Video didn’t kill the radio star, and nor has David Cameron
In a media year dominated by phone hacking and the rise of social media, it’s all too easy to overlook the unlikely success of one of our oldest contingents: radio.
Radio ends 2011 in a far healthier state than many of us, including myself, believed possible. I’m in good company, Martin Sorrell’s media buying powerhouse GroupM, also failed to recognise how well radio has sold itself this year, and has been forced to make a significant last gasp revision to its annual forecast.
Instead of the stagnant ‘zero growth’ tipped only in the summer, GroupM now expects radio ad revenues will grow 5% in 2011. Similarly, ZenithOptimedia also admitted to underestimating the success of commercial radio this year, lifting its own forecast from 0.9% predicted two months ago, to 2.3% growth.
Both revisions provide early recognition that the sector has successfully generated additional revenue since losing its biggest advertiser, COI, last year.
It came as no surprise that in the new ‘age of austerity’, the government’s position as the country’s largest advertiser, which it had held the previous two years, was deemed simply untenable for the debt-ridden Tories.
For years radio had been among the main beneficiaries of government spend, with major campaigns from Change4Life to anti-smoking and alcohol abuse, all relying heavily on the efficient, mass reach radio has to offer.
Deep cuts from government spend via COI meant big losses for radio. In the 12 months to Feb 2010, COI had been responsible for almost a quarter of radio advertising revenue, some £58 million worth. Today, as 2011 draws to an end, this has shrunk by more than two thirds, to less than £15m (Nielsen).
The year started ominously, with broadcasters battling up to 15% drops in ad revenues during the first quarter. However, as I noted at the time, from the second quarter onwards, those in commercial radio were in more control of their own destiny, as the previous year’s COI spend was flushed from the system and yearly comparatives became easier.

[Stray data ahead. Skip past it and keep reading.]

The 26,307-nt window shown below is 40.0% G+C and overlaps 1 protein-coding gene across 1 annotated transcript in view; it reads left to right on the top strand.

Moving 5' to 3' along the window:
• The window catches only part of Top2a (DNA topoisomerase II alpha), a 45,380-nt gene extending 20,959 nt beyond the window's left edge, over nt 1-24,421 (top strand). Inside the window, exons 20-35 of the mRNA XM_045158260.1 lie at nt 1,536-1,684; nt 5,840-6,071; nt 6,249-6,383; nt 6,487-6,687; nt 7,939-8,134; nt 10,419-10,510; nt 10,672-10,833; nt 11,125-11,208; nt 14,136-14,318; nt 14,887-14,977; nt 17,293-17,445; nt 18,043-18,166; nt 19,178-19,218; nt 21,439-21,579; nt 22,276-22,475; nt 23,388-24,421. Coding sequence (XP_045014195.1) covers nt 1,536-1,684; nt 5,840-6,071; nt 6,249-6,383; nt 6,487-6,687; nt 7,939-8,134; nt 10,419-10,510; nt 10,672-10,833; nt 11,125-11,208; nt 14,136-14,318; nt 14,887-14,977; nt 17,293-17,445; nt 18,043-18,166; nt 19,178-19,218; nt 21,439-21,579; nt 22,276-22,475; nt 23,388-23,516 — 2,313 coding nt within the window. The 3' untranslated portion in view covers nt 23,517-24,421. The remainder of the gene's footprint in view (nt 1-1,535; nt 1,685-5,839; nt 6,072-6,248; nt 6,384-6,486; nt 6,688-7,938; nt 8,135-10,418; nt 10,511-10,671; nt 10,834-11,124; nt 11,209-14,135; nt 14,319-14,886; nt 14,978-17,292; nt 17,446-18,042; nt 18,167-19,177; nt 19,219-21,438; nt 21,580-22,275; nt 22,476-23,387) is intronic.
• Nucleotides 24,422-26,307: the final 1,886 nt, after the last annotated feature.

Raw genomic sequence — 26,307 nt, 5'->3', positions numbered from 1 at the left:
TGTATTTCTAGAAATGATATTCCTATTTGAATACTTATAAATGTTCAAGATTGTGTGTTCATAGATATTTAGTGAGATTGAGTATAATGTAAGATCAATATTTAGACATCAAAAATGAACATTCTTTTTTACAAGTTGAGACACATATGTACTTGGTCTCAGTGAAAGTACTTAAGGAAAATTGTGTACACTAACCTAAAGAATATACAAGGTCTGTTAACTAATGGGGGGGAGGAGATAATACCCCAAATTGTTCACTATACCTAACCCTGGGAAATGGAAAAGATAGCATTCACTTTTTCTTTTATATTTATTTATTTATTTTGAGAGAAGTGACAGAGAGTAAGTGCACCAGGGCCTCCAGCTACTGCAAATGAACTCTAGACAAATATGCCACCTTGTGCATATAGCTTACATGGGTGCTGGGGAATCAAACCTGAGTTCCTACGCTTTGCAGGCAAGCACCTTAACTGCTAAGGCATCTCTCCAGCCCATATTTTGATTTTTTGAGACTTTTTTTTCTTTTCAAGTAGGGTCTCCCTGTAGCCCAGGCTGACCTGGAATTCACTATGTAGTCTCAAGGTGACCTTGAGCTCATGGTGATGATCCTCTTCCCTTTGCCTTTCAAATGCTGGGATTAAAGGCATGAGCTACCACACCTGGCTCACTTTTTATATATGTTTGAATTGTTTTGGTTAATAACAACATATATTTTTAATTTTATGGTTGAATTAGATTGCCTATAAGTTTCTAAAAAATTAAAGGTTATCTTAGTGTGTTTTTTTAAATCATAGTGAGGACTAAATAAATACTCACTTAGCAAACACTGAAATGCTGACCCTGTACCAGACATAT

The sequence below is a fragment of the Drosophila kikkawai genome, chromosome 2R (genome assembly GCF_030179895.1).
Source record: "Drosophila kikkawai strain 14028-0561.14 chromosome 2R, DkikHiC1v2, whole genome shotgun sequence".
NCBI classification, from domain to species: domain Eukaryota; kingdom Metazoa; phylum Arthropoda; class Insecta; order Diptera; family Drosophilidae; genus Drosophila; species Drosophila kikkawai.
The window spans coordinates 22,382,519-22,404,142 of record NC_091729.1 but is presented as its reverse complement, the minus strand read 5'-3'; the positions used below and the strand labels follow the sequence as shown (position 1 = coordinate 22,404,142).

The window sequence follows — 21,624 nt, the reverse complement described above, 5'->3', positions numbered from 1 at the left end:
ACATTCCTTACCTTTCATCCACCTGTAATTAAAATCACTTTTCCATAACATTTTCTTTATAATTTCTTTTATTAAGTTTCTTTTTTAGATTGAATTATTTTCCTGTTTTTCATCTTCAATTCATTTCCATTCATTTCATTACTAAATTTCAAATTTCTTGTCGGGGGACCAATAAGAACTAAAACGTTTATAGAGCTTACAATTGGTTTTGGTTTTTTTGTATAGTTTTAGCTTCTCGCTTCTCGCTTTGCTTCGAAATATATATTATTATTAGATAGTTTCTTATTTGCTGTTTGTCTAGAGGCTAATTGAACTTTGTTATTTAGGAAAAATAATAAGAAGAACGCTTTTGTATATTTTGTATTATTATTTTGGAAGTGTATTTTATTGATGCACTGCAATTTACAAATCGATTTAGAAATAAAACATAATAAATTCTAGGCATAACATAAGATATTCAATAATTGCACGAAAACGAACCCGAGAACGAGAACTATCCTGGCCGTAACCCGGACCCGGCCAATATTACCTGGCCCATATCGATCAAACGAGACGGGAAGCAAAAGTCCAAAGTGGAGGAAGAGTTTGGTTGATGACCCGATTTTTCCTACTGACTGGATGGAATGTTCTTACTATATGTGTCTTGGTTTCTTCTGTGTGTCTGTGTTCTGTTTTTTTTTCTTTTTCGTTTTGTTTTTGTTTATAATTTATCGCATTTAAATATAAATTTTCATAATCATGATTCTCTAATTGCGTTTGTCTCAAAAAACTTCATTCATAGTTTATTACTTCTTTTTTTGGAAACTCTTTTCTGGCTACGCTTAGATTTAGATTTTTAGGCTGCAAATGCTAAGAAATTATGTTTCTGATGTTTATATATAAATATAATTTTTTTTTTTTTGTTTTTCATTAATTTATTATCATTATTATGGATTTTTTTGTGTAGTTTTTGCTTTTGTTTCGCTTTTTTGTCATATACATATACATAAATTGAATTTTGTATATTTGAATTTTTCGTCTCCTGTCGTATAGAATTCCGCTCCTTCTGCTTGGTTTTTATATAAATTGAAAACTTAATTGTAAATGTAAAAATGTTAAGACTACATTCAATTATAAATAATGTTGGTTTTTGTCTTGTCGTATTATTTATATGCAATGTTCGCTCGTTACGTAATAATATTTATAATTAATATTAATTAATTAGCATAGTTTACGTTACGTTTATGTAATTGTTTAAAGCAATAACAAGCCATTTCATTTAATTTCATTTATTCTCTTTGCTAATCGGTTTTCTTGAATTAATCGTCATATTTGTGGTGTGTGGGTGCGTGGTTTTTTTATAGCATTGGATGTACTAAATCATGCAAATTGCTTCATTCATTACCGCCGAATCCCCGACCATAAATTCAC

Radio sales outperform the market
And we have to conclude those in the business have risen to the challenge. In the third quarter of 2011, some 350 brands spent more than £60,000 on radio, the highest number on record, and a 10% rise over the same period in 2010.
Underpinning this commercial success is the UK’s enduring and often overlooked love of radio.
The latest Rajar figures highlight that more than 90% of the UK population, some 47 million adults, tune into radio every week. This is up more than a third of a million listeners (375,000) on the same period last year.
What ITV’s flailing new breakfast show DayBreak would give to have Johnny Vaughan’s 1.13 million people tuning in each morning. As the IPA’s Touchpoints 3 study highlights, radio is still the nation’s second most-consumed medium after TV, accounting for more than a quarter of the average adult’s time spent with media a day.
No real surprise then that commercial radio continues to be a talent hotbed regularly trawled by those in need – most notably this year by ITV, who poached former Absolute star Chris Goldson.
Simon Redican, managing director of the Radio Advertising Bureau, credits radio’s record audiences with giving broadcasters more confidence exactly when they needed it this year, and providing clients and agencies a timely pause for thought.
Redican also believes the sector’s market leader, Global Radio, deserves recognition for its part in driving innovation. Between June 2010 and June 2011, the home of Capital, Gold and Heart generated £17 million worth of new business, a 30% lift year on year, despite the wider economic restraints.
The strategic decision to position radio brands as part of a national sell also appears to be paying off across the board, with Global’s Capital and Heart, GMG’s Smooth, and Bauer’s Kiss networks all reporting positive rises in yields.
“The success of the creation of the national networks is testament to the insight that brands were moving away from localised campaigns,” says RAB’s leader. “It has made it easier for clients to navigate their way around national radio brands and they have been well sold, client gets them.”
The RAB itself deserves its fair share of credit too, through research like Media and the Mood of the Nation, and hosting industry debates, the radio body has helped galvanise all concerned precisely when they needed it most.
There has also been the welcome arrival of the digital Radioplayer interface, a joint venture between commercial and BBC stations in March, which is now believed to be attracting around 7 million unique users per month. And its momentum looks set to continue, with potential new audiences being sought all the time through innovations like Radioplayer’s Facebook app.
Total internet listening hours were up 15.4% in the last quarter, while access via mobile phones continues to climb, currently up 24.2% year on year.
A further fillip to radio’s coffers this year has come from the relaxation of the sponsorship and promotions (S&P) regulations. Mark Banham provides a roundup of the doors S&P is opening up here.
All of which means the outlook for radio as we enter 2012 – with audiences up, ad revenues rising, platforms increasing, innovation apparent, industry body active, and regulation relaxed – is all decidedly optimistic.
And that all makes for a far more positive review of 2011 than if I’d focused on any other traditional media.